Local writer collaborating on Jim Thorpe biography

by Sonja J. Keith

A Conway writer is putting together a biography on Jim Thorpe, who was once described as “the greatest athlete in the world.”

At a Conway Writers’ Group Reading on “Art and Science” for ArtsFest, Dr. Robert Reising presented a short essay from “Jim Thorpe: The Rest of the Story,” a biography he is co-authoring with James Thorpe Kossakowski, Jim Thorpe’s great-grandson.


Jim Thorpe excelled in many athletic competitions — an Olympic gold medalist to a major league baseball and professional football player. He was also the first president of the National Football League. ESPN named him the greatest athlete of the 20th century. Ten years after his death, he was one of the 17 charter members of the Pro Football Hall of Fame in Canton, Ohio, where he played his first professional football game. A seven-foot bronze statue of Jim Thorpe greets visitors at the facility.

Reising has done extensive research and writing on Thorpe. He has become acquainted with many of his relatives through his writing and presentations in Pennsylvania, Oklahoma and New York. In January 2015, Kossakowski spent three days in Conway to work with Reising on the manuscript.

“Our numerous and lengthy phone chats had allowed us to agree to collaborate on the book and to discuss preliminarily its contents and emphases, but it was not until dinner on Jan. 30, that we put ideas on paper,” Reising said. “We spent the following weekend days at my Conway home, largely in my sizable library, with Thorpe materials as well as in discussions of what would fit and what wouldn’t.” According to Reising, Kossakowski oversees the family’s Jim Thorpe materials and memorabilia. “Our agreed-upon purposes in writing the book are to bring balance to the often-misrepresented story of Jim Thorpe and to fill in and/or complete omitted portions of that story; and to update that story.”   


As the clouds of war ominously swirled over Europe and as the incomprehensible April sinking of the Titanic continued to boggle minds on every continent, news out of Stockholm, Sweden, was heartening to peoples everywhere in the summer of 1912. The achievements of a 25-year-old American Indian were as mesmerizing as were his ancestry and physical features. 

From the Games of the Fifth Olympiad, Jim Thorpe, a student at the Carlisle Indian Industrial School in Pennsylvania, emerged as the only performer in Olympic history ever to triumph in both the pentathlon and the decathlon. In that competition involving 28 nations, he proved to be not only what King Gustav of Sweden labeled him on July  15, “You, sir, are the greatest athlete in the world,” but also a sports performer the likes of whom had not been seen before.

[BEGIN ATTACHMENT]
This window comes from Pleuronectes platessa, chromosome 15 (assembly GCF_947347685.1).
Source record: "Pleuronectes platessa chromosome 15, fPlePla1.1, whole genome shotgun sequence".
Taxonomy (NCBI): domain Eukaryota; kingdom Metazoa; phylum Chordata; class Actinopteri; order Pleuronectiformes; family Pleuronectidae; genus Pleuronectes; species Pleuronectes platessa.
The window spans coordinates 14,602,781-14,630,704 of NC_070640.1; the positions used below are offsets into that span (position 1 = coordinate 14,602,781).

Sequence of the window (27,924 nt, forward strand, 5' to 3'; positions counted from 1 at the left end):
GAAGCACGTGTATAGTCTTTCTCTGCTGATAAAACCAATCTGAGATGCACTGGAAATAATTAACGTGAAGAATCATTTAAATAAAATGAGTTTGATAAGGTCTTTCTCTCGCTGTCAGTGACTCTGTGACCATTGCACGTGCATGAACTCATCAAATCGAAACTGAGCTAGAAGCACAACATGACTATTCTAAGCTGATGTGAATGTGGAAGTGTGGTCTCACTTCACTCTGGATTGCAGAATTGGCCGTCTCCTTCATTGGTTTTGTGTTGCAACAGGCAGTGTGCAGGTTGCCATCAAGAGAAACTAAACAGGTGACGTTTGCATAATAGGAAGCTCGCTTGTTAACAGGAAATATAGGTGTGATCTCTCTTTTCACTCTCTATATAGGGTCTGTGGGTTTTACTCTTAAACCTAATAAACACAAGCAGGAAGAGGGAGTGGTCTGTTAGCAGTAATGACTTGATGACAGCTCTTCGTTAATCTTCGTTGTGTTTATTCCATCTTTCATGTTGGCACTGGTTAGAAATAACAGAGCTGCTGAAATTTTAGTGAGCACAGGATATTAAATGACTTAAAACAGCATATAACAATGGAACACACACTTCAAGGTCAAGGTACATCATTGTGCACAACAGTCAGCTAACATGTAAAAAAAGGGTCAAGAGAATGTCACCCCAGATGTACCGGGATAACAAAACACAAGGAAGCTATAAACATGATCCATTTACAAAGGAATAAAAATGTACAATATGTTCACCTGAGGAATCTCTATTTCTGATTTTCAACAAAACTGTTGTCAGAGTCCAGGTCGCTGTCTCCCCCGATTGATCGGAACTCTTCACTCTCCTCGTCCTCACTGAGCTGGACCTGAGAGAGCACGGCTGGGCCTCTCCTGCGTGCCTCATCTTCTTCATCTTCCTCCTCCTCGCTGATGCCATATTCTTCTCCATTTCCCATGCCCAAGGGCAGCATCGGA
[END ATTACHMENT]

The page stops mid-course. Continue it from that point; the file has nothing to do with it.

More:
Thorpe performed like a superhuman. Hence, particularly after the Olympiad, the world hungered for an explanation of his unique combination of speed, strength and agility. Experts on human athletic performance maintained that in the science of mathematics resided that explanation. To arrive at computations they believed revealing, authorities reached back to Carlisle and 1911, when Thorpe had excelled in a host of sports, for measurements of his body, and combined those findings with measurements completed shortly after his Stockholm success. Forty-six measurements, it was argued, were the avenue to a definitive answer to what appeared to be a simple question: What allows Thorpe to be so athletically superior? 

But they were not. The measurements were intriguing, but inconclusive. Thorpe’s superiority remained mysterious. Scientists and science worshippers were disappointed. 

Yet half a century later, portrait painter Charles Banks Wilson was not. He explained in 1968:

Research for the portrait of . . . [Jim Thorpe] was unlike any other for me . . . I am convinced Jim Thorpe is unique . . . The figure must express personal confidence, ease, readiness without anxiety, his face asking matter of factly, “What do you want done?” . . . His measurements [at Carlisle] were made according to anthropometric tables . . . It was necessary to draw parts of many well developed men . . . Thorpe was deep through the chest, 11.8 inches, but only 18 inches across the shoulders. His body was symmetrically proportioned. In fact, none of his measurements were particularly large . . . I found Thorpe’s forearm on a man whose work is lifting bricks, and a Thorpe-like deltoid on a young farm worker. Athletes supplied ankles and neck but there were no counterparts available to stand in for those muscles just above his knees. Those muscles did not seem extraordinary until I started searching . . . Perhaps impossible to represent would be Thorpe’s unusual spirit, coordination, rhythm and speed of muscle contraction.  

A conclusion may be inevitable: neither science nor art alone can represent reality. One needs the other, and both, together, need what is indescribable — yes, indescribable, even when art combines with science to form a dynamic duo, like Batman and Robin, who only appear to be superhuman.